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The Bendigo Advertiser Friday December 11, 1874
GENERAL SESSIONS, Friday December 11, 1874
Friday, 11th December.
(Before His Honor Judge Dunne, Messrs. T. Moore and Macdougall, Js,P., and juries of twelve.)


William English pleaded "Not guilty" to the charge of maliciously wounding John Gittins. The prisoner was defended by Mr. John Rainey. For the Crown was called John Gittens, farmer, living at Raywood, who deposed that in the month of August last he was an applicant for some land. On the 23rd October he was at Sullivan's Hotel, at Raywood, from eleven until about one. The prisoner came to the hotel between twelve and one o'clock. Witness had six pints of beer up to that time. He was not sober, but was able to recognise people. There were present the landlord, S. Gilmore , and S. White. Witness had some conversation with English about land selected. The prisoner said "It's a lie" in answer to something that witness had accused him of, and witness struck the prisoner, who returned the blow. Both fell on the floor, but they were soon separated by Gilmore, who held witness. Witness saw a knife in the prisoner's right hand, with which he stabbed him in the stomach. Witness said he was stabbed, and the prisoner left the bar. In a little while the prisoner came back, and witness said "Bill you stabbed me." Prisoner said, "No, I didn't." Witness replied, "You did, and you are a murderer." The prisoner said, "I could not stab you when I had no knife." White told prisoner that he saw a knife in his hand. The prisoner was then given in charge, and witness, was subsequently taken to the Bendigo Hospital.

To Mr. Rainey: Witness did not insult the prisoner. He did not recall calling him a "loafer' or "shellback loafer." Witness went to prisoner while in the bar, and struck him. He could not say how often. He first saw the knife in the hand of the prisoner a few seconds before he was stabbed. He did not see him take the knife out of his pocket. He only felt the stab. He did not see the blow with the knife.

James Gilmore deposed that he was at Sullivan's Hotel
on the day of the occurrence. He heard a conversation between Gittens and English. He heard English ask Gittens whether he would have a drink, and Gittens replied that he would not drink with a "shellback loafer". Something else was then said, and English called Gittens a "___loafer". Gittens struck him a blow. English was cutting tobacco at the time with a knife. He returned the blow. Witness's father then went between the two men, and no further blows were struck. He heard Gittens say, "You have stabbed me". The prisoner left the bar without saying anything. He went in the direction of some water holes. Before he went someone said, "Fetch the police; take him to the lockup." The prisoner said, "All right, I'm ready to go." The lockup was also in the direction of the water holes. Witness only saw two blows struck, one by the prosecutor and the other by the prisoner.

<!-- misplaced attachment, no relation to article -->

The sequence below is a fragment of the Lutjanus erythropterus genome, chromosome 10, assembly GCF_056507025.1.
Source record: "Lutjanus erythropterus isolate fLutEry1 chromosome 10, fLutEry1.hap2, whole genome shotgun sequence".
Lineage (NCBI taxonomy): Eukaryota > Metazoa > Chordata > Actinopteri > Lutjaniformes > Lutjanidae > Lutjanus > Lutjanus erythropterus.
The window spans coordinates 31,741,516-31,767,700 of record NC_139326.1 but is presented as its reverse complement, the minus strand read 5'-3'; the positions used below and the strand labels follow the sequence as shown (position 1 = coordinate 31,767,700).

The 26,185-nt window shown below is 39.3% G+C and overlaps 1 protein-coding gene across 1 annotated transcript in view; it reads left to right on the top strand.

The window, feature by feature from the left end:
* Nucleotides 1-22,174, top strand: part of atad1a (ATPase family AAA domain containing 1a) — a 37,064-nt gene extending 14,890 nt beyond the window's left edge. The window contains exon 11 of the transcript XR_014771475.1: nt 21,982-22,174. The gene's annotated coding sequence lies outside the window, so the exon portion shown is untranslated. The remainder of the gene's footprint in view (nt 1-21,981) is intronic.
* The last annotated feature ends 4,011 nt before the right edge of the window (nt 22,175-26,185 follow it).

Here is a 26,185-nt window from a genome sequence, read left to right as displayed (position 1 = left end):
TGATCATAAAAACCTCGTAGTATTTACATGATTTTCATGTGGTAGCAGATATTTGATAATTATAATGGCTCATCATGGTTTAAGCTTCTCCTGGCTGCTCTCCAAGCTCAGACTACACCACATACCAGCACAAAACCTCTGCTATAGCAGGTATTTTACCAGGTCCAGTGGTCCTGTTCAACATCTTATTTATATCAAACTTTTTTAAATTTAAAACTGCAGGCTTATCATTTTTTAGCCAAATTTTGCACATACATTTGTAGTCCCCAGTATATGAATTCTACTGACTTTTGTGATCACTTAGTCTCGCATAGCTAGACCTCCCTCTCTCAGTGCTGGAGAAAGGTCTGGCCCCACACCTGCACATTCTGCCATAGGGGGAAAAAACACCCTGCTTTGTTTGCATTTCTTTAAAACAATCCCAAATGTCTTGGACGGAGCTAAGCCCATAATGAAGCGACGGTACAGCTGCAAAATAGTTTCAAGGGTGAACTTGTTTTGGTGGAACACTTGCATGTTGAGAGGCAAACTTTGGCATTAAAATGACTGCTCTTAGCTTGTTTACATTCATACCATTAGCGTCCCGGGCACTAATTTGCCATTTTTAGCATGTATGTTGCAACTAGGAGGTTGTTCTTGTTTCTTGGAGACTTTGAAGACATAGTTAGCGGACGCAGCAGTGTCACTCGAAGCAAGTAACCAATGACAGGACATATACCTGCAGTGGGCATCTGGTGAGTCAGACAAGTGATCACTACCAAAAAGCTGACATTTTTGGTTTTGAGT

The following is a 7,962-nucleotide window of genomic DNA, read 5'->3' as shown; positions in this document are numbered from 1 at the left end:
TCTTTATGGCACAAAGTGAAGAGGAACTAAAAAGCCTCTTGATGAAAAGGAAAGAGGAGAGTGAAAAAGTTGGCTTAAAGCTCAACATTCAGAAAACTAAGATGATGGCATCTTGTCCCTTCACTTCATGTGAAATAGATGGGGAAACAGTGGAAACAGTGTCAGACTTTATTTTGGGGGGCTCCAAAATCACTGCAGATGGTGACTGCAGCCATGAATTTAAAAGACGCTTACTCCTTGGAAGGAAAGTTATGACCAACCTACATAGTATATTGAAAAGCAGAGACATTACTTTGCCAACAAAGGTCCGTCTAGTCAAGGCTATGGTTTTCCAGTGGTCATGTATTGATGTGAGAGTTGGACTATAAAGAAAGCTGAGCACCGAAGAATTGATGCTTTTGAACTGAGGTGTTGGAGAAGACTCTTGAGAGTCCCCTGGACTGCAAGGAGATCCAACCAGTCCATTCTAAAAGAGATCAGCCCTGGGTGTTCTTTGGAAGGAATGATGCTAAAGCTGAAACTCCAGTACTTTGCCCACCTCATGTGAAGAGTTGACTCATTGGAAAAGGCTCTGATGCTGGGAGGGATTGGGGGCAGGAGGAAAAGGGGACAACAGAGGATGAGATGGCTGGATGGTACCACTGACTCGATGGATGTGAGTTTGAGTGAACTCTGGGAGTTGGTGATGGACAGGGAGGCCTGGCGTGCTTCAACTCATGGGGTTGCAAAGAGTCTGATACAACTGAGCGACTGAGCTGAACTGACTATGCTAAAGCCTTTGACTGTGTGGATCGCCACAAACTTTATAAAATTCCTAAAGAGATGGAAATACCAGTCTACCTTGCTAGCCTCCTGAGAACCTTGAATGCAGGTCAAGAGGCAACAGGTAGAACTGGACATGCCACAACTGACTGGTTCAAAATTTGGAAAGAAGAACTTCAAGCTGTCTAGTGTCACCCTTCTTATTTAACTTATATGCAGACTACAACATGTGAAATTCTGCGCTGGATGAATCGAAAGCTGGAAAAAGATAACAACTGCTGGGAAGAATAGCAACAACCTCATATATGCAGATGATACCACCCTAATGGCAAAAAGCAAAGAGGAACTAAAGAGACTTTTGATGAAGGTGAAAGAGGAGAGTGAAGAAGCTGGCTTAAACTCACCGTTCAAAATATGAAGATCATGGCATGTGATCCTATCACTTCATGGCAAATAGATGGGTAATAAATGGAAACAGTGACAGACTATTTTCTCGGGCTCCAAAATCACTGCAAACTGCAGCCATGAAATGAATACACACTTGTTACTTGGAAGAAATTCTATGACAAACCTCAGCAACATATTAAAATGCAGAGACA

To Mr. Rainey: The prisoner was cutting tobacco with a knife when he was struck by Gittens. The two men closed. They did not fall. When English struck Gittens first he had no knife in his right hand.

Samuel Gilmore, father of the last witness,
corroborated the evidence already given, and also described the manner in which the blows were given by the prisoner, which were "back-hand blows, not straight from the shoulder."

Patrick Sullivan, publican, deposed that he saw the altercation
, and corroborated the evidence of former witnesses, and stated, in cross examination, that he had known the prisoner for fourteen years as an exceedingly quiet and peaceful man.

Dr. Hinchcliff described the wound
of the prosecutor when admitted into the hospital. Gittens remained in bed in the hospital until the 6th November. At one time he was in danger. It was a stab wound caused by a pointed instrument.

To Mr, Rainey: He could not say how the wound was inflicted. It might have been accidentally inflicted by two men fighting, one with a knife in his hand.
J.White deposed that he saw the fight. He saw the prisoner leave the bar. He had a knife in his hand at the time.

This closed the case for the prosecution.

Mr. Rainey addressed the jury for the defence, and contended the prosecutor's evidence was in no way corroborated by the other witnesses. He pointed out the discrepancy which existed, to his mind, between the evidence of the prosecutor and the other men who were in the bar at the time of the disturbance. As regards the wounding he submitted that there was no malice shown; in fact the stab which Gittens received was purely from an accident. The two men had some dispute, and bore each other ill will about some land and logs. It was clearly proven by the evidence for the Crown that the prosecutor has been the aggressor, and had provoked the disturbance which followed. The prisoner asked the prosecutor to have a drink, and in return received an insult, he was called a "shellback loafer," a most offensive term to apply to an honest man. And it was also shown that the prisoner had been beaten and assaulted by the prosecutor. The prisoner bore an excellent character for the past twelve years, and had not been known to be connected with any case of this kind. He would leave the case in the hands of the jury, asking them to weigh well the surrounding circumstances of it, and what had led to the disturbance.

His Honour summed up, and the jury retired to consider their verdict. After an absence of about three hours, they returned with a verdict of guilty of the lesser offence-unlawfully wounding. The prisoner was sentenced to twelve months imprisonment.

(Messers. Moore and Macdougall left the bench)

(source: Family Research & Records of Bruce English.)

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